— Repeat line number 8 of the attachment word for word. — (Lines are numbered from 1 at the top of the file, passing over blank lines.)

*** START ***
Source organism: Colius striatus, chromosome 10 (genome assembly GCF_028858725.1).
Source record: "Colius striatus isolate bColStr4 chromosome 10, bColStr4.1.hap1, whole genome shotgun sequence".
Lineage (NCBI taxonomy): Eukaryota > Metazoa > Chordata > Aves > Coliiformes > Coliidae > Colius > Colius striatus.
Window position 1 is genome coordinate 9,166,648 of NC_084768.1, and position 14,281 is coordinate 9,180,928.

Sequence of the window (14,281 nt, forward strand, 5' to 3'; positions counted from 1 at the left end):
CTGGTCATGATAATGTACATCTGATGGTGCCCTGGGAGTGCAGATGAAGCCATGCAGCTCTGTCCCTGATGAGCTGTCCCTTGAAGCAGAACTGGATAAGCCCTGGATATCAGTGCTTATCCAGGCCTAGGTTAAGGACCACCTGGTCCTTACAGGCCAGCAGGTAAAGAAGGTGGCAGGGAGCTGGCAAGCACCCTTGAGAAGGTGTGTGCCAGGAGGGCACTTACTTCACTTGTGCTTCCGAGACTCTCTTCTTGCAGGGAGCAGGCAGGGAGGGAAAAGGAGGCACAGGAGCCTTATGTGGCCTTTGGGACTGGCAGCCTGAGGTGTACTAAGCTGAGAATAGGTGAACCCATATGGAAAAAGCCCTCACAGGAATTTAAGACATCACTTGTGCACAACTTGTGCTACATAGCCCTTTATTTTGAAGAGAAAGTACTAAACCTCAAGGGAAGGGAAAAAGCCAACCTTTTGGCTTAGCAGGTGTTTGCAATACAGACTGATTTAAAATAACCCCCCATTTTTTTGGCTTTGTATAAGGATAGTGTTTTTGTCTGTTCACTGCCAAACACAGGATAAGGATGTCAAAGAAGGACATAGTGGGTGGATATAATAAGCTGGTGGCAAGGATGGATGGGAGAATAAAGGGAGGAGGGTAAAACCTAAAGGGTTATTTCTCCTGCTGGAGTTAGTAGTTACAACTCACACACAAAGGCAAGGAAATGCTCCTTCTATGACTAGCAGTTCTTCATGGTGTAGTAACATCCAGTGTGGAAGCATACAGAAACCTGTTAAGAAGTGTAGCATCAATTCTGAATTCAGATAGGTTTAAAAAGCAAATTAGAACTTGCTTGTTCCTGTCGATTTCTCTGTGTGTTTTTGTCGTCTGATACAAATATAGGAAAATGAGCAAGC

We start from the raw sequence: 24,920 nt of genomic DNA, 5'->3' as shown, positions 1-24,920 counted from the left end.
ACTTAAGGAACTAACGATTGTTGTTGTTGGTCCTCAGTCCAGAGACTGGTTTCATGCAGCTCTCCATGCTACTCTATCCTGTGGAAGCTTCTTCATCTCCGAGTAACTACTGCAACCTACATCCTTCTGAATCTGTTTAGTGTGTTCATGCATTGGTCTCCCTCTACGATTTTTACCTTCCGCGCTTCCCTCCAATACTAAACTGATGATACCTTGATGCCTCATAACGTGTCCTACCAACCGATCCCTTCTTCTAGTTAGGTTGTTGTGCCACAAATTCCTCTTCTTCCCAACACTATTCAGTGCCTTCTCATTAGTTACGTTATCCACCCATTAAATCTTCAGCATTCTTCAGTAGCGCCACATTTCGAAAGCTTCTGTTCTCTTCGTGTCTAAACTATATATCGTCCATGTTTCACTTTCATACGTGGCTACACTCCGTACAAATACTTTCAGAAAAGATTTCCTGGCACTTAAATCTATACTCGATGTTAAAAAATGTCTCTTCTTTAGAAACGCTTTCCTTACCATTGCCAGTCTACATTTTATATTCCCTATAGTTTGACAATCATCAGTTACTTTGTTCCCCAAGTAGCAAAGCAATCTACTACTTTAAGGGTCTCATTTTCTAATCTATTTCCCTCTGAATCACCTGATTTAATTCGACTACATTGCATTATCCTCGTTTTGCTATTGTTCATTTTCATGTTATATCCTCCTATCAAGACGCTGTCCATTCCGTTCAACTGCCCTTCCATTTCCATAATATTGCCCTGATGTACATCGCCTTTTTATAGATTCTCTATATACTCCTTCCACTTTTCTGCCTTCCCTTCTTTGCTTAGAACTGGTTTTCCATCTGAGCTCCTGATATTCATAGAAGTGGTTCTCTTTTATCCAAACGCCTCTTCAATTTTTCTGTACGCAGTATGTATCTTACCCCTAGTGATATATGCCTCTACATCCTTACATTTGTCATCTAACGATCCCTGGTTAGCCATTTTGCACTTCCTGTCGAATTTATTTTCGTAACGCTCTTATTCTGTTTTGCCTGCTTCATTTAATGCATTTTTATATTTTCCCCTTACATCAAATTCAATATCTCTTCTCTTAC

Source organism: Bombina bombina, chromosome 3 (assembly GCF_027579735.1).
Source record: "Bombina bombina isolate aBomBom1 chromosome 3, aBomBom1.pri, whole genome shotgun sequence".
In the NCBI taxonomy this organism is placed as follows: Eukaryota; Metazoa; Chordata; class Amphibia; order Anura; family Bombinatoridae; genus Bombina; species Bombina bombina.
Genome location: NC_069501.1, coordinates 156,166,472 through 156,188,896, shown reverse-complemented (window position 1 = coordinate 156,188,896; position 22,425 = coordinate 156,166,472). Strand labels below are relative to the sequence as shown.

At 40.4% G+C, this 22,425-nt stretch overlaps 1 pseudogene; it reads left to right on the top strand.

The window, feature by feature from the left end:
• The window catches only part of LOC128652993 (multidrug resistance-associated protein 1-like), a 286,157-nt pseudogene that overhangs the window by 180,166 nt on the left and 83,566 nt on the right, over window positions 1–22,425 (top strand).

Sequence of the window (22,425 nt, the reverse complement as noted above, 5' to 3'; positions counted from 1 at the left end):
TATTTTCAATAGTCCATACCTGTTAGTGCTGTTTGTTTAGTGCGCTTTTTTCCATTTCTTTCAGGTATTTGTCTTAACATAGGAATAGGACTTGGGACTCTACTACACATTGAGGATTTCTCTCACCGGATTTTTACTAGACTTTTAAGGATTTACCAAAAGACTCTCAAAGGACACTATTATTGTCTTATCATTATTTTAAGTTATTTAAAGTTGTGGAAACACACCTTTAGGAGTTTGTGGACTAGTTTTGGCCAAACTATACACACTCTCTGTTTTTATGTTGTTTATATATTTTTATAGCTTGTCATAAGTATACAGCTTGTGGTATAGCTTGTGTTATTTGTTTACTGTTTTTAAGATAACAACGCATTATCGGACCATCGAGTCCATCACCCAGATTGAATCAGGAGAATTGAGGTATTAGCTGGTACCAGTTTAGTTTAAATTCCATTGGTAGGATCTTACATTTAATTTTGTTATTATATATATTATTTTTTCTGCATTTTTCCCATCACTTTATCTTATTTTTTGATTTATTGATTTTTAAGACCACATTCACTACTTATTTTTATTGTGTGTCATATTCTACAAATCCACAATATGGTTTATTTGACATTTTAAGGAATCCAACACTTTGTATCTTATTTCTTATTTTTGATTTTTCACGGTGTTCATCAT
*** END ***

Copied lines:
ACTTAAGGAACTAACGATTGTTGTTGTTGGTCCTCAGTCCAGAGACTGGTTTCATGCAGCTCTCCATGCTACTCTATCCTGTGGAAGCTTCTTCATCTCCGAGTAACTACTGCAACCTACATCCTTCTGAATCTGTTTAGTGTGTTCATGCATTGGTCTCCCTCTACGATTTTTACCTTCCGCGCTTCCCTCCAATACTAAACTGATGATACCTTGATGCCTCATAACGTGTCCTACCAACCGATCCCTTCTTCTAGTTAGGTTGTTGTGCCACAAATTCCTCTTCTTCCCAACACTATTCAGTGCCTTCTCATTAGTTACGTTATCCACCCATTAAATCTTCAGCATTCTTCAGTAGCGCCACATTTCGAAAGCTTCTGTTCTCTTCGTGTCTAAACTATATATCGTCCATGTTTCACTTTCATACGTGGCTACACTCCGTACAAATACTTTCAGAAAAGATTTCCTGGCACTTAAATCTATACTCGATGTTAAAAAATGTCTCTTCTTTAGAAACGCTTTCCTTACCATTGCCAGTCTACATTTTATATTCCCTATAGTTTGACAATCATCAGTTACTTTGTTCCCCAAGTAGCAAAGCAATCTACTACTTTAAGGGTCTCATTTTCTAATCTATTTCCCTCTGAATCACCTGATTTAATTCGACTACATTGCATTATCCTCGTTTTGCTATTGTTCATTTTCATGTTATATCCTCCTATCAAGACGCTGTCCATTCCGTTCAACTGCCCTTCCATTTCCATAATATTGCCCTGATGTACATCGCCTTTTTATAGATTCTCTATATACTCCTTCCACTTTTCTGCCTTCCCTTCTTTGCTTAGAACTGGTTTTCCATCTGAGCTCCTGATATTCATAGAAGTGGTTCTCTTTTATCCAAACGCCTCTTCAATTTTTCTGTACGCAGTATGTATCTTACCCCTAGTGATATATGCCTCTACATCCTTACATTTGTCATCTAACGATCCCTGGTTAGCCATTTTGCACTTCCTGTCGAATTTATTTTCGTAACGCTCTTATTCTGTTTTGCCTGCTTCATTTAATGCATTTTTATATTTTCCCCTTACATCAAATTCAATATCTCTTCTCTTAC